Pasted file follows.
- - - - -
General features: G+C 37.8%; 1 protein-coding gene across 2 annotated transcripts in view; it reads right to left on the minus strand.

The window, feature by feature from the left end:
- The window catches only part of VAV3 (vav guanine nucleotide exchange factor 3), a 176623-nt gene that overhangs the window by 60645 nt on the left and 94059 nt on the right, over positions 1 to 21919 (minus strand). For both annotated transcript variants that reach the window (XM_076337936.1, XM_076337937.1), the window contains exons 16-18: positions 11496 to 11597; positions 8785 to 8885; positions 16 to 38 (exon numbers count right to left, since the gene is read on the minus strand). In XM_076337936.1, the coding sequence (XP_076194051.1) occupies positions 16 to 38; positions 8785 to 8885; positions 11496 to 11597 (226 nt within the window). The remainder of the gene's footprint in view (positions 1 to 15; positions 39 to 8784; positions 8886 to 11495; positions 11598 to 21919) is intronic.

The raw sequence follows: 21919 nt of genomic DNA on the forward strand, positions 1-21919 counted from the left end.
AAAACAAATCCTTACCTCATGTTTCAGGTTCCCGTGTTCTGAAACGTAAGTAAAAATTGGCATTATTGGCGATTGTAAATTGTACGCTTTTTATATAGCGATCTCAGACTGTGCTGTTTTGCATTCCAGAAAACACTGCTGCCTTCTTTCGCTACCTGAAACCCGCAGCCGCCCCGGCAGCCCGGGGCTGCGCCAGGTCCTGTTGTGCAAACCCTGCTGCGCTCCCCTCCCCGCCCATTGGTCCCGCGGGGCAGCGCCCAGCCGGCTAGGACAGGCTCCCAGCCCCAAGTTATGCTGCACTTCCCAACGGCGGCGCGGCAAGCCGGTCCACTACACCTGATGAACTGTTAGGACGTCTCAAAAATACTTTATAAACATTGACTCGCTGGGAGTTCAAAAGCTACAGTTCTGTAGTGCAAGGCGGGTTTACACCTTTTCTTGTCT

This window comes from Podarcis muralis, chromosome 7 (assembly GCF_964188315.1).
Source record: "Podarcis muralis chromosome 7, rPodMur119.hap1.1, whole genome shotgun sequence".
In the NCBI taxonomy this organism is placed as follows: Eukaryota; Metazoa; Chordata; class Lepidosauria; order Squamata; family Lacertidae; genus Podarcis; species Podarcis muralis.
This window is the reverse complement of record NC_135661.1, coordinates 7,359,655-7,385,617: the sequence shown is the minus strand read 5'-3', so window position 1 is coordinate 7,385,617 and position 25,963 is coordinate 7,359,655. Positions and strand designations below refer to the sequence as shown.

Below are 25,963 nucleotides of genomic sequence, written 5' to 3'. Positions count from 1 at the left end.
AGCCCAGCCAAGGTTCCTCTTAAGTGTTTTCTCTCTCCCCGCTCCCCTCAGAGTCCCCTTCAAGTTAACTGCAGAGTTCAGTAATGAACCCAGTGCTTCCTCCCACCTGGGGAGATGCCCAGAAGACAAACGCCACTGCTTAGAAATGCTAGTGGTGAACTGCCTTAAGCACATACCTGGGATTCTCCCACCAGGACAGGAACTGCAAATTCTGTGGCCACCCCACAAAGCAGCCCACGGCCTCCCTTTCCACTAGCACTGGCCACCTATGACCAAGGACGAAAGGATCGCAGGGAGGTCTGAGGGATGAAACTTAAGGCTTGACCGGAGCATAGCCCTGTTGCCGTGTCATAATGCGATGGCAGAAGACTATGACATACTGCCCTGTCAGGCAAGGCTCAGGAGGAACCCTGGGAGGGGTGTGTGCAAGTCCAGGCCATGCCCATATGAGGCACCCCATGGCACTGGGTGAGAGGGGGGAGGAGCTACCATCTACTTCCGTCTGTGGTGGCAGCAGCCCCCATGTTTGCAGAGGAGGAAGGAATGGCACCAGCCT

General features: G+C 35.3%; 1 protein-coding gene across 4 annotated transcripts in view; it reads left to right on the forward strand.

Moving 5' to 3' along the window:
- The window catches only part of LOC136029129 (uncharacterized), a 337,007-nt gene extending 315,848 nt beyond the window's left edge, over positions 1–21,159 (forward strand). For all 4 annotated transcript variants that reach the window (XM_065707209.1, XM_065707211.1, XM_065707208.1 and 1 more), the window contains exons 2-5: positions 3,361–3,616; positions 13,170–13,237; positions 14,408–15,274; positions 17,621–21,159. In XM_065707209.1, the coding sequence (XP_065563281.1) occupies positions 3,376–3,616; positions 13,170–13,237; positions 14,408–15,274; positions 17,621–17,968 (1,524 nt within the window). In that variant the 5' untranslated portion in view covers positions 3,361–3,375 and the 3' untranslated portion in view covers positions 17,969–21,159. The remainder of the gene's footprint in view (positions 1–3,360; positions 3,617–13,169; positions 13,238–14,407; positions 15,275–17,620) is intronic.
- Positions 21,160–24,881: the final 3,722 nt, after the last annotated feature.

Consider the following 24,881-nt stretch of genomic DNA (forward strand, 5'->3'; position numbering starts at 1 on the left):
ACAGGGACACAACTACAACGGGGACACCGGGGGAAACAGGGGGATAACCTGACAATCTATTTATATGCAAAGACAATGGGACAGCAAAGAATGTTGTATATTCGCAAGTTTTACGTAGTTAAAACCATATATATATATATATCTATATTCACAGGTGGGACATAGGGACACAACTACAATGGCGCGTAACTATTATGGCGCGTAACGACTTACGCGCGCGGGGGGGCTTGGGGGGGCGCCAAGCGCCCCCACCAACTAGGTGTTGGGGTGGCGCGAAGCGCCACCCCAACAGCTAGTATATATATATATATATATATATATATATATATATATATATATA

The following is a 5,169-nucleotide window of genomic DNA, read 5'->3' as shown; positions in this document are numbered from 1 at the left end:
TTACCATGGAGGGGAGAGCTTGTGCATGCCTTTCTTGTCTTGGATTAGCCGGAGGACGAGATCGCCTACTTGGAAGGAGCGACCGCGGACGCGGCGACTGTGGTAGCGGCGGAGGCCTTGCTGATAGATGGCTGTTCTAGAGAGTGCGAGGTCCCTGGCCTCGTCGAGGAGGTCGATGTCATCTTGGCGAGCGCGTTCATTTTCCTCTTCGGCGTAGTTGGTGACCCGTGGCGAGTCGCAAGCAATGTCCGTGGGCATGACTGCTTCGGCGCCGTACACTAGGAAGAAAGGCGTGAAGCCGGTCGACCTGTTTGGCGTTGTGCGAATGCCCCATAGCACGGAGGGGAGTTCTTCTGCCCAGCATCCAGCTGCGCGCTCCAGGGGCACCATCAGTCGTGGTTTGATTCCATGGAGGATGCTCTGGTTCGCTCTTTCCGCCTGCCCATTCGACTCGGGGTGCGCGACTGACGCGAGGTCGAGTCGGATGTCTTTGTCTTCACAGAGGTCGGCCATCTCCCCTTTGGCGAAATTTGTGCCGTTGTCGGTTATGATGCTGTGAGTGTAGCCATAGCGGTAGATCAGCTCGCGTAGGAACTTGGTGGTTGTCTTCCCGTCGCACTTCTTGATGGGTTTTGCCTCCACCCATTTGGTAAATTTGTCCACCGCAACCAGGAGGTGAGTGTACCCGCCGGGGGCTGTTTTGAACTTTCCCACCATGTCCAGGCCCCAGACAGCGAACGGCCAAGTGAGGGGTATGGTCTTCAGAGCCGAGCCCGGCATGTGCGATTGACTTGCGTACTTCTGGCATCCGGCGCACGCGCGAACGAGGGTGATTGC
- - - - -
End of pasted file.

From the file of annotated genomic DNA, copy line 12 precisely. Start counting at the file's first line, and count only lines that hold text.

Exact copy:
General features: G+C 35.3%; 1 protein-coding gene across 4 annotated transcripts in view; it reads left to right on the forward strand.